All of Francis Rhys Ward's Comments + Replies

Thanks for writing this! I found it clear, interesting, and enjoyable to read :) 

TL;DR: (Relaxed) adversarial training may be an important component of many approaches to alignment. The task is to automate red-teaming for e.g. current LLMs.

Context: Alignment researcher part of a red-team tasked with finding inputs to a model which cause the model to generate undesirably outputs. 

Task: Red-team assistants which generate adversarial inputs for other LLMs.

Input: Different options:

  1. (Blue-team) model parameters;
  2. A description of the model's training process, architecture, etc;
  3. Black-box examples of the model's functioning.

Output: An input... (read more)

Yeah. I much prefer the take-off definitions which use capabilities rather than GDP (or something more wholistic like Daniel's post.)

I agree with Rohin's comment above.

Maybe a related clarification could be made about the fast take-off/short time-line combination.

Right. I guess the view here is that "The threshold level of capabilities needed for explosive growth is very low." Which would imply that we hit explosive growth before AIs are useful enough to be integrated into the economy, i.e. sudden take-off.  

The main claim in the post is that gradual take-off implies shorter time-lines. But here the author seems to say that according to the view "that marginal improvements in AI ca

... (read more)

That's true (and I hadn't considered it!) -- also there's a social dilemma type situation in the case with many potential manipulators, since if any one manipulates then noone can get value from observing the target's actions.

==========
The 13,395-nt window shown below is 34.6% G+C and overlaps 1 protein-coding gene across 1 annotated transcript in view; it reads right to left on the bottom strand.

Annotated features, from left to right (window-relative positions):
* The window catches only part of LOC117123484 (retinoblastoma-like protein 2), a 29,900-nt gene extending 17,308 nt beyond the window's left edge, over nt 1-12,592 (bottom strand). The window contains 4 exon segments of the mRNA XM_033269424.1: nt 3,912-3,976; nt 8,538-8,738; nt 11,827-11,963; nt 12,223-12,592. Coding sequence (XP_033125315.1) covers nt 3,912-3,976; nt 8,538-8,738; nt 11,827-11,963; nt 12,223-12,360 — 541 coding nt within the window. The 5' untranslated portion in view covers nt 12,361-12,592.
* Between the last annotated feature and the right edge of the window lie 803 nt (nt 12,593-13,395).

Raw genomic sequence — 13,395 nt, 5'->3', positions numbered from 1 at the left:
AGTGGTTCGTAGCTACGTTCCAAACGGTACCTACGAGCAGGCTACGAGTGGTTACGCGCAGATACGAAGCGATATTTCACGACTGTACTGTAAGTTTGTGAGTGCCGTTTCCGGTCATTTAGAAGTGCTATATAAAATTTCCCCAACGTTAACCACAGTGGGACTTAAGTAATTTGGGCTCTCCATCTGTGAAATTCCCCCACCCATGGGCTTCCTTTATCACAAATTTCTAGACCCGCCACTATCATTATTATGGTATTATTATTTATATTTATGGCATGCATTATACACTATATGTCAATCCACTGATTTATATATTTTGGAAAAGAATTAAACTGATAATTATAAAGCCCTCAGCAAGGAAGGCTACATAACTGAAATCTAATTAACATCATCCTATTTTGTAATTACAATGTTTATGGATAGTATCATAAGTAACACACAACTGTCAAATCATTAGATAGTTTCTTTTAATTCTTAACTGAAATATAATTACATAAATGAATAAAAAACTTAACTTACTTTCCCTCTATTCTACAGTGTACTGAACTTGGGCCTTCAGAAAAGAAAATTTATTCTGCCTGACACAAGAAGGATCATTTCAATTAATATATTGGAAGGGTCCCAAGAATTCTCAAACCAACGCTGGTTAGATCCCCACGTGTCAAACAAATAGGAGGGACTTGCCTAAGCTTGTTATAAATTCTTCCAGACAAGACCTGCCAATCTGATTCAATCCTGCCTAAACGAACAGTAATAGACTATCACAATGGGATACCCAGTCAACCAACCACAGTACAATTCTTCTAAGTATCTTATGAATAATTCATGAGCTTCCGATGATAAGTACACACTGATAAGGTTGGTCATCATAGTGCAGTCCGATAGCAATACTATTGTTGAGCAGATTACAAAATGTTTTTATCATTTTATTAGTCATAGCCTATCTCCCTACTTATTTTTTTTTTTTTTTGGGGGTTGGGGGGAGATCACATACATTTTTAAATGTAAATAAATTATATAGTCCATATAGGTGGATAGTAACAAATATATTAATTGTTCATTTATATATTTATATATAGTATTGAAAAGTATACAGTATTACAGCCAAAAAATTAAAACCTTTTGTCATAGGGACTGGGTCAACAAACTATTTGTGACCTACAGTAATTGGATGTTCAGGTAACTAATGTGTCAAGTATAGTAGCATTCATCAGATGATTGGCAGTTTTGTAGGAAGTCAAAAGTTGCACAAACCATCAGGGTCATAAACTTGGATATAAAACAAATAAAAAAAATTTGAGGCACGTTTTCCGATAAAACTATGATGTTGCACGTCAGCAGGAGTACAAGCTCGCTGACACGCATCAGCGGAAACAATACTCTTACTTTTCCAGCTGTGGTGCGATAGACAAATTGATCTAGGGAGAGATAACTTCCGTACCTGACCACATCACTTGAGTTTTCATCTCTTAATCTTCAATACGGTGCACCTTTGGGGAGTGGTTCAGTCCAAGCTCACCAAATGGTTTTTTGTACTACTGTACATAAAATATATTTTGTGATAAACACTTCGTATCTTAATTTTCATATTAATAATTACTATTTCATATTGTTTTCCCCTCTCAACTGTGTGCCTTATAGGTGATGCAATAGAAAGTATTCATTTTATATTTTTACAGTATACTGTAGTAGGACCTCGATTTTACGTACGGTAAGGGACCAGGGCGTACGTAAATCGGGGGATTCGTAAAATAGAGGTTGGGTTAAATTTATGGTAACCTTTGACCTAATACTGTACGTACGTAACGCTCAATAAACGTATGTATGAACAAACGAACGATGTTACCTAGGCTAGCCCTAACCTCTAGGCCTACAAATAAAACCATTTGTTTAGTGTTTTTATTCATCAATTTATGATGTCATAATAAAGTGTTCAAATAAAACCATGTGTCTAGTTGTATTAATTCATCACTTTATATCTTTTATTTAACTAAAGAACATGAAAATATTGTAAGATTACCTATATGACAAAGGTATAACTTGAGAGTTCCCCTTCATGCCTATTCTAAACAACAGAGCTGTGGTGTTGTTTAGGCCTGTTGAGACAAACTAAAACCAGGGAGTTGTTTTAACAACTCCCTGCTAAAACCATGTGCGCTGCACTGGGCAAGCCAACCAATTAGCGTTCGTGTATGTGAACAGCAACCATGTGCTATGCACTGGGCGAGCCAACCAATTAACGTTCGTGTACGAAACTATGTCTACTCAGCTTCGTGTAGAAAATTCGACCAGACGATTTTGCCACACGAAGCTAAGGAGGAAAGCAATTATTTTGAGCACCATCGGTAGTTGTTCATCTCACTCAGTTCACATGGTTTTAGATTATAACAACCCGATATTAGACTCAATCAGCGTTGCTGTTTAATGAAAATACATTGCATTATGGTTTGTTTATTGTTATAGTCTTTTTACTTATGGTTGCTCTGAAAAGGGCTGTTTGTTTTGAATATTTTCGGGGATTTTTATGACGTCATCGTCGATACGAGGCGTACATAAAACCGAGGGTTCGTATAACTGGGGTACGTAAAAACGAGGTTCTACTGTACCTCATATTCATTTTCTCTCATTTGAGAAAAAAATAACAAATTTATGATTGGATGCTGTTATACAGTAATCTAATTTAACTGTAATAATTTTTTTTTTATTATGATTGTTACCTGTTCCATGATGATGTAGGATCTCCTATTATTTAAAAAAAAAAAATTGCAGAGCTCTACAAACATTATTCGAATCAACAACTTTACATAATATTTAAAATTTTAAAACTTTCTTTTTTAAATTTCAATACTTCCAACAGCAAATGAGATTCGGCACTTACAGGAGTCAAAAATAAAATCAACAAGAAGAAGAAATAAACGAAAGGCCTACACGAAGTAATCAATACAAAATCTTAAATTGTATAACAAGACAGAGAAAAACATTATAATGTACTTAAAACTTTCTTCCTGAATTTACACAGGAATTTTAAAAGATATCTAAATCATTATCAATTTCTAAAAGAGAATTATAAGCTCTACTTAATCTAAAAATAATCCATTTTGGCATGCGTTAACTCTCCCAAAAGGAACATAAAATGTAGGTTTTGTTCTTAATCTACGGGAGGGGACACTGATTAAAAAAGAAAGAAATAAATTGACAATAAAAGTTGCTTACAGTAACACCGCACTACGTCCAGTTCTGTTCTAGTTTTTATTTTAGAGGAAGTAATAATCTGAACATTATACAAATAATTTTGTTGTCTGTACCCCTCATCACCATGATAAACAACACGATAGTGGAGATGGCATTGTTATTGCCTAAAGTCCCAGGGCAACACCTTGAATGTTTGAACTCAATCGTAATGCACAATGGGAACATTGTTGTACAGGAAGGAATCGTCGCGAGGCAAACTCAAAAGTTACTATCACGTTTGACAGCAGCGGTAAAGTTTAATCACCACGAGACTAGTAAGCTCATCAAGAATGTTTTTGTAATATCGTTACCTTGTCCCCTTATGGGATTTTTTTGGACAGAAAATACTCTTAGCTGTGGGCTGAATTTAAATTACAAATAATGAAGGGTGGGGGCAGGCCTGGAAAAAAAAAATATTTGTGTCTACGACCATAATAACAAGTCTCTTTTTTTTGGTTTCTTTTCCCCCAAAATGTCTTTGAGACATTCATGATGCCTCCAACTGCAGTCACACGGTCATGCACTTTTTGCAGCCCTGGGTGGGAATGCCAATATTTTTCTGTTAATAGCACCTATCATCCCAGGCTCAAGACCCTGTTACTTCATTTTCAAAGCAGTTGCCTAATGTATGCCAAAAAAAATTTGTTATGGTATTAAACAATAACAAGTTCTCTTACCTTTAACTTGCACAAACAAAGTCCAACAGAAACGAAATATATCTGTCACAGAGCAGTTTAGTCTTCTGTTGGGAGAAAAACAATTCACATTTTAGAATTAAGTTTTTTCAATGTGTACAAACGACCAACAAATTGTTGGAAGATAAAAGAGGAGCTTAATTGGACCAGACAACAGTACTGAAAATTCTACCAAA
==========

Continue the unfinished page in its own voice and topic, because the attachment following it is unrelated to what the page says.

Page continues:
As Richard points out, my definition of manipulation is "I influence your actions in a way that causes you to get lower utility". (And we can similarly define cooperation except with the target getting higher utility.) Can send you the formal version if you're interested.

1Rohin Shah1y
I continue to think that this classifies all communication as manipulation. Every action reduces someone's expected utility, from Omega's perspective. I guess if you communicate with only one person, and you're only looking at your effects on that person's utility, then this does not classify all communication as manipulation. So maybe I should say that it classifies almost all communication-to-groups as manipulation.

Yeah, at the end of the post I point out both the potential falsity of the SVP and the problem of updated deference. Approaches that make the agent indefinitely uncertain about the reward (or at least uncertain for longer) might help with the latter, e.g. if  is also uncertain about the reward, or if preferences are modeled as changing over time or with different contexts, etc. 

I'm pretty wary of introducing potentially-false assumptions like the SVP already, and it seems particularly bad if their benefits are only temporary.

I agree, and I'... (read more)

1Rohin Shah1y
Fundamentally you need some way of distinguishing between "manipulation" and "not manipulation". The first guess of "manipulation = affecting the human's brain" is not a good definition, as it basically prevents all communication whatsoever. I haven't seen any simple formal-ish definitions that seem remotely correct. (There's of course the approach where you try to learn the human concept of manipulation from human feedback, and train your system to avoid that, but that's pretty different from a formal definition based on causal diagrams.)